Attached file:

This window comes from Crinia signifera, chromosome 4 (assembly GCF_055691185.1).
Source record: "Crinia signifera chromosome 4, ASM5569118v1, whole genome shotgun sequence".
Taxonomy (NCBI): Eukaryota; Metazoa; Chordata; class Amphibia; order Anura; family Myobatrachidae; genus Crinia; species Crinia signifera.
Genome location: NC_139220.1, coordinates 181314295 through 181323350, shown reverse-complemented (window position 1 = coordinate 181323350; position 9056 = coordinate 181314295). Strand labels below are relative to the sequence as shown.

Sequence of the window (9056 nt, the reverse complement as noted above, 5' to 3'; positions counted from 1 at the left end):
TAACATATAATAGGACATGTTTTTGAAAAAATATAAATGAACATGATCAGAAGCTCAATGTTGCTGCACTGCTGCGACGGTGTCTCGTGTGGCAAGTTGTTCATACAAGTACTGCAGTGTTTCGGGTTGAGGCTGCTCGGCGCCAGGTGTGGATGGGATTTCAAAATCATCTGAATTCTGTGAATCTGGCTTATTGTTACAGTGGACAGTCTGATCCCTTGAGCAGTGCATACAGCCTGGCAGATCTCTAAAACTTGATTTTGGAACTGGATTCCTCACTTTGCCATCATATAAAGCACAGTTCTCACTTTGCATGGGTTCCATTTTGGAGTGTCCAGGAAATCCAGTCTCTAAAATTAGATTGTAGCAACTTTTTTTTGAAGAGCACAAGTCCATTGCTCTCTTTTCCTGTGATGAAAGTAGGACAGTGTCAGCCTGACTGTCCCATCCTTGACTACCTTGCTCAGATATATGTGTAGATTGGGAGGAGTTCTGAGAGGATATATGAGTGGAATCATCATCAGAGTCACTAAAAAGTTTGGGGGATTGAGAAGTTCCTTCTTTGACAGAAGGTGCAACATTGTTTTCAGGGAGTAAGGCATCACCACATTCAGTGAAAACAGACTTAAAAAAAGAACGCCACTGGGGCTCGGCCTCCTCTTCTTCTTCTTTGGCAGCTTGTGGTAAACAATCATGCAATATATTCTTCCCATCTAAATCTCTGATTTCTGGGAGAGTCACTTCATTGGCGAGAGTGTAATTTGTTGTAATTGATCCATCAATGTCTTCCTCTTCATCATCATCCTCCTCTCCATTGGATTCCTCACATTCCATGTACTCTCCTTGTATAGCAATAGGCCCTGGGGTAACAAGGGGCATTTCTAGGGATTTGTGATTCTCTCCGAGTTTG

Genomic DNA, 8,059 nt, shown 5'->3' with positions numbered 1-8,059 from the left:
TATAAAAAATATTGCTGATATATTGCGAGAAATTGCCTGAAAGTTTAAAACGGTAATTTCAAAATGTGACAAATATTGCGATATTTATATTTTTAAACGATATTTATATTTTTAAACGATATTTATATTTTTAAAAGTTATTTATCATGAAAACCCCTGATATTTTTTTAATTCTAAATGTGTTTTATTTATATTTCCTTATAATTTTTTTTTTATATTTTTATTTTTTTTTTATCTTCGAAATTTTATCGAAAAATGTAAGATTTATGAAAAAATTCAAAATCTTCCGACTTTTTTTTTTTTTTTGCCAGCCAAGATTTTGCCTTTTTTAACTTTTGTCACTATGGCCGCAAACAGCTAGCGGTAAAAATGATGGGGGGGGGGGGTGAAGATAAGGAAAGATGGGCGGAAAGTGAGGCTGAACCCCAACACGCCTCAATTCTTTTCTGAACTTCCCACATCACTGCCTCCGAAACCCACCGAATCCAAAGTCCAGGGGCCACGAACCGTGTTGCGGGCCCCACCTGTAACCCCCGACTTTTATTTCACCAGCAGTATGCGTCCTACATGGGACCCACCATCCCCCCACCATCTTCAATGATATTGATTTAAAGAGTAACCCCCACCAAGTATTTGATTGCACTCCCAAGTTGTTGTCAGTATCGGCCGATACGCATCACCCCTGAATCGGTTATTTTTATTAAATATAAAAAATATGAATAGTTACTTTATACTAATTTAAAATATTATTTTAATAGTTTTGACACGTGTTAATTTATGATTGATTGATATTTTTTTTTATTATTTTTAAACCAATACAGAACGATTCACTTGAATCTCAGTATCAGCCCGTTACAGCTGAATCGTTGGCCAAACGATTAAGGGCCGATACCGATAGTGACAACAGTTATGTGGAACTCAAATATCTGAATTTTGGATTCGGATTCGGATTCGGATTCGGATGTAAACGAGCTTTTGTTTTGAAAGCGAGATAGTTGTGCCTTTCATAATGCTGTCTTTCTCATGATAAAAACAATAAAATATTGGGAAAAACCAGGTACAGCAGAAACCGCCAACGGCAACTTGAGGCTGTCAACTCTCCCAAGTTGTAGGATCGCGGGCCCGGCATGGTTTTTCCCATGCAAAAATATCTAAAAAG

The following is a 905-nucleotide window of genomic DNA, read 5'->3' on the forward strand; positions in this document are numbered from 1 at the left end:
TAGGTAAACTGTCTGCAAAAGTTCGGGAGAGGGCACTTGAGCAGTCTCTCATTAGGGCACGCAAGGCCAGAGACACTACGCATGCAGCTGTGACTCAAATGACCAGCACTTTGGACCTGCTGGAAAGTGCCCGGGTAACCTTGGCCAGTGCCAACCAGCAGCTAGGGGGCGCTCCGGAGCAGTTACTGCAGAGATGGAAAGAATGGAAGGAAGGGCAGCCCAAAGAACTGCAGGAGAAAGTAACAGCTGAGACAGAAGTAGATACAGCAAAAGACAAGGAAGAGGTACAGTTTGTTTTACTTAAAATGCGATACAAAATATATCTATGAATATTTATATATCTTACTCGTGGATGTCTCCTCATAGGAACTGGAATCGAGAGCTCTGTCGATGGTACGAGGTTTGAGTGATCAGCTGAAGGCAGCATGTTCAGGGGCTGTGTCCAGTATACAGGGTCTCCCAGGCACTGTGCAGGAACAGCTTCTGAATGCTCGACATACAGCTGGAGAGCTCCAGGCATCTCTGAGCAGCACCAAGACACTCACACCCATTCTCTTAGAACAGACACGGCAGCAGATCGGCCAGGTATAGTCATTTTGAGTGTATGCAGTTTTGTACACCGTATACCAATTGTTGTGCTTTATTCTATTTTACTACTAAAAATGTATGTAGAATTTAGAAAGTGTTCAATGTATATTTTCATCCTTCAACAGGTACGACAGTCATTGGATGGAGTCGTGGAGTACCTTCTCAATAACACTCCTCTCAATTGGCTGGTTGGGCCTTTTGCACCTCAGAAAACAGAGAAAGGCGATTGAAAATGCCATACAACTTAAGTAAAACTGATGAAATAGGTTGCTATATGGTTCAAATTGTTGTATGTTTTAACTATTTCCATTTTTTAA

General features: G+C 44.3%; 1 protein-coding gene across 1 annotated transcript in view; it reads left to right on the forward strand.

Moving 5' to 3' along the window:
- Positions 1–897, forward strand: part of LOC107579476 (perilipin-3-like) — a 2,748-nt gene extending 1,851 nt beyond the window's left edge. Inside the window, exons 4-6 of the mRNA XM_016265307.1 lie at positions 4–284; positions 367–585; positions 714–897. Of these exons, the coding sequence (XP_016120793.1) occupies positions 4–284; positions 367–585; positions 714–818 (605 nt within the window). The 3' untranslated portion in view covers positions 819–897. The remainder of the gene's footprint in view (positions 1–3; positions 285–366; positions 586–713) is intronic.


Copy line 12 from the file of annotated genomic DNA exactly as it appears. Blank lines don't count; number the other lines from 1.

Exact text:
Moving 5' to 3' along the window: